For each combination of species and fragment size, individuals were further separated into three groups of 20 fragments and maintained at a constant temperature of 24 °C (historically the average surface water temperature in the region), 27 °C (the average sea surface temperature in summer) or 30 °C (observed during heat waves).
Finally, the effects of the presence of food were tested by adding equal amounts (10 ml) of live zooplankton every other day to half of the containers.
The fragments were photographed on the first day of the experiment and when the mouth and complete polyp were first observed. Only 41 of the 240 fragments, or 17.1%, underwent tissue necrosis and death. The other 199 fragments (86.9%) regenerated. Of these, 21 (9% of the entire sample) displayed an alternative regeneration pattern, with the formation of two polyps instead of one.
Regardless of the species, coral fragment survival was affected only by temperature. The survival rate was highest at 24 °C. There was no difference between the fragments kept at 27 °C and those kept at 30 °C. Food supply and fragment size did not affect survival.
Regeneration was found to include the following stages. After initial tissue retraction, mouth rudiments became noticeable, sometimes two for a single fragment. Subsequent development consisted either of tissue reorganization around the mouth rudiments, leading to the formation of two small, distinct polyps, or the reabsorption of one of the rudiments, in which case significant tissue differentiation around the remaining mouth rudiment resulted in a larger polyp.
“We observed a very interesting phenomenon,” Kitahara said. “From a cellular viewpoint, there was a reorganization of stem cells. The polyp in formation consumed tissue as a source of energy to prioritize the production of other body parts.”
The results of the experiment generally indicated faster regeneration rates at higher temperatures. The fastest mouth regeneration for fragments without contact with food was 23 days at 24 °C or 18 days at 30 °C. However, fragments kept at 27 °C in contact with living zooplankton displayed 30% faster mouth development. This suggests optimal mouth development at the intermediate temperature (27 °C), provided there is contact with food.
Fragments of both species developed into complete polyps in approximately 25 days at 27 °C and 30 °C. Unfed individuals of the species T. coccinea took approximately 41 days to achieve polyp formation.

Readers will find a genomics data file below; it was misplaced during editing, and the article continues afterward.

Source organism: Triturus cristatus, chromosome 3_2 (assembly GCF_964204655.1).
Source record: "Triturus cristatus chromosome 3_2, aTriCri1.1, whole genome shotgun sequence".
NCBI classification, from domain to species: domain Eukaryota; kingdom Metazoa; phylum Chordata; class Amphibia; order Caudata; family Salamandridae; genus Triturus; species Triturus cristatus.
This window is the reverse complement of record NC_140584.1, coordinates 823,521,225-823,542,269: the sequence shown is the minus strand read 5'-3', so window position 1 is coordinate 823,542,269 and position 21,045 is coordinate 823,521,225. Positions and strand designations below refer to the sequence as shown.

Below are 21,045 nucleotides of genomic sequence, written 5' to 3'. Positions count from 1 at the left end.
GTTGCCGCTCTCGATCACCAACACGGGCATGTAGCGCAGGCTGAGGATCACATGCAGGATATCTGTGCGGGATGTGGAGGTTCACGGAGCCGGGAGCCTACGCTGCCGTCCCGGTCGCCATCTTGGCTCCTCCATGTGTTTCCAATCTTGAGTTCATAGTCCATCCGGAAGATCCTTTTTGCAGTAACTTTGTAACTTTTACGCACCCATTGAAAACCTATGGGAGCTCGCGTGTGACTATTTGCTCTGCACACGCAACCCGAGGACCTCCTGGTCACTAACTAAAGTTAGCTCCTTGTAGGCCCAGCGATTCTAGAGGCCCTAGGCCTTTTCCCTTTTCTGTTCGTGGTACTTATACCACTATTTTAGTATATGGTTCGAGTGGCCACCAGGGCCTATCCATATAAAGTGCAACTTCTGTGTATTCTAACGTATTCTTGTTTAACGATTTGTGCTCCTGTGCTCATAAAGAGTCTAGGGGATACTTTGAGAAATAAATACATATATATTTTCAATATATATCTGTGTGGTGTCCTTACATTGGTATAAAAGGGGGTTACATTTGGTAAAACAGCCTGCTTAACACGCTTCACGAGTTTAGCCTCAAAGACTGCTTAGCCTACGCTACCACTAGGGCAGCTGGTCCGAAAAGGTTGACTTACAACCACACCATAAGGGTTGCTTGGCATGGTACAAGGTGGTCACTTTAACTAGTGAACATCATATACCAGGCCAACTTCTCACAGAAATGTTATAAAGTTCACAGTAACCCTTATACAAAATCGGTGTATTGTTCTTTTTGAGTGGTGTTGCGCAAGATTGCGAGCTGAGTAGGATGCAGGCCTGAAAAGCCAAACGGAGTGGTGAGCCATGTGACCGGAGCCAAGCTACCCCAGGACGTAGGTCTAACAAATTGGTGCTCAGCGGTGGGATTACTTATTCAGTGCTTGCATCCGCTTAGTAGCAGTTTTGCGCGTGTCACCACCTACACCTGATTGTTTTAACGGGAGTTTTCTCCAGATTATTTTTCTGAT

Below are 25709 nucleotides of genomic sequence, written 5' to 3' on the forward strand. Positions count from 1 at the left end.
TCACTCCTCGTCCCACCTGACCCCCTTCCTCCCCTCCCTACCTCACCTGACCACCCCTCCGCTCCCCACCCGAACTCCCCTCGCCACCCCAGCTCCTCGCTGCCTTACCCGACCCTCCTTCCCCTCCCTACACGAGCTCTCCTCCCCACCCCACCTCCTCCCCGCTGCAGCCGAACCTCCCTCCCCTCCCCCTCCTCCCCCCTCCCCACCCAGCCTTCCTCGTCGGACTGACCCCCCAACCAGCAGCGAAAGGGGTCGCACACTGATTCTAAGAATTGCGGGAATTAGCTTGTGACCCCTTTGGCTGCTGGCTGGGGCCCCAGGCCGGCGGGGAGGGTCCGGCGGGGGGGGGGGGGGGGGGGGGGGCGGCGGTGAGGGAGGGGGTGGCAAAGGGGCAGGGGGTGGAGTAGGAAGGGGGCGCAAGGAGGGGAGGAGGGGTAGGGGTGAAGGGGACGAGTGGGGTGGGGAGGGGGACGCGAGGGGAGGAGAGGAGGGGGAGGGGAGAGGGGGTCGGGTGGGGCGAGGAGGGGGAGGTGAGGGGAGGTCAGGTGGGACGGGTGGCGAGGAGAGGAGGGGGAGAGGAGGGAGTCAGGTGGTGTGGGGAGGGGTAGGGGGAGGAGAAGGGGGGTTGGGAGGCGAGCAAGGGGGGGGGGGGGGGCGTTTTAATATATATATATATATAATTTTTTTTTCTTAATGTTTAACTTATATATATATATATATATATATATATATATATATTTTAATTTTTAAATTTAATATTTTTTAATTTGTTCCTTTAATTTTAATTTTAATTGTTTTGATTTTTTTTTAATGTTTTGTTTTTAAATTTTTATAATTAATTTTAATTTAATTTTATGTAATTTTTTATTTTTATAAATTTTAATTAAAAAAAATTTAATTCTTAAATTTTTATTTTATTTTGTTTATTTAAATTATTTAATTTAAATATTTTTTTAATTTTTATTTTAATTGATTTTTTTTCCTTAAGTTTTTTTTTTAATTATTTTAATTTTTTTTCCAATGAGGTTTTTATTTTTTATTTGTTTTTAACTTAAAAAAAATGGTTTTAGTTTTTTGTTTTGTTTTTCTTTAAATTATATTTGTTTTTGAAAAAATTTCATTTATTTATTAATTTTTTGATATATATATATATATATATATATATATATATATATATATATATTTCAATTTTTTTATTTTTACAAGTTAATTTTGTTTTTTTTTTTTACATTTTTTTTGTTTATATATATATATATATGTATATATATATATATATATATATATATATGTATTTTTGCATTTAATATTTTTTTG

As Kitahara explained, the fact that sun coral regenerates faster at higher temperatures is highly germane to its invasive success. Most native corals on the Brazilian coast suffer bleaching when surface water temperatures rise.
“They lose color,” said the FAPESP-funded researcher. “Warmer water interferes with the metabolism of their symbiont algae. Bleached coral survives only for a few days. If the temperature remains high, it dies. The bleaching or death of native coral opens up an opportunity for substrate invasion by sun coral.”
The next steps in this line of research, according to Kitahara, will be to sequence sun coral’s genome, on the molecular side, and, on the ecological side, to investigate the biological aspects of its invasion and how it affects native marine fauna.
The future does not appear promising for native corals on the Brazilian coast, in Kitahara’s opinion. For sun coral, on the contrary, it appears to be bright. On one hand, global climate change and rising seawater temperatures help the invader, which regenerates faster in warmer water, while native corals risk dying. Not to mention the prospect of expanding oil production in Brazilian waters.
About São Paulo Research Foundation (FAPESP)
The São Paulo Research Foundation (FAPESP) is a public institution with the mission of supporting scientific research in all fields of knowledge by awarding scholarships, fellowships and grants to investigators linked with higher education and research institutions in the State of São Paulo, Brazil. FAPESP is aware that the very best research can only be done by working with the best researchers internationally. Therefore, it has established partnerships with funding agencies, higher education, private companies, and research organizations in other countries known for the quality of their research and has been encouraging scientists funded by its grants to further develop their international collaboration. For more information: http://www.fapesp.br/en.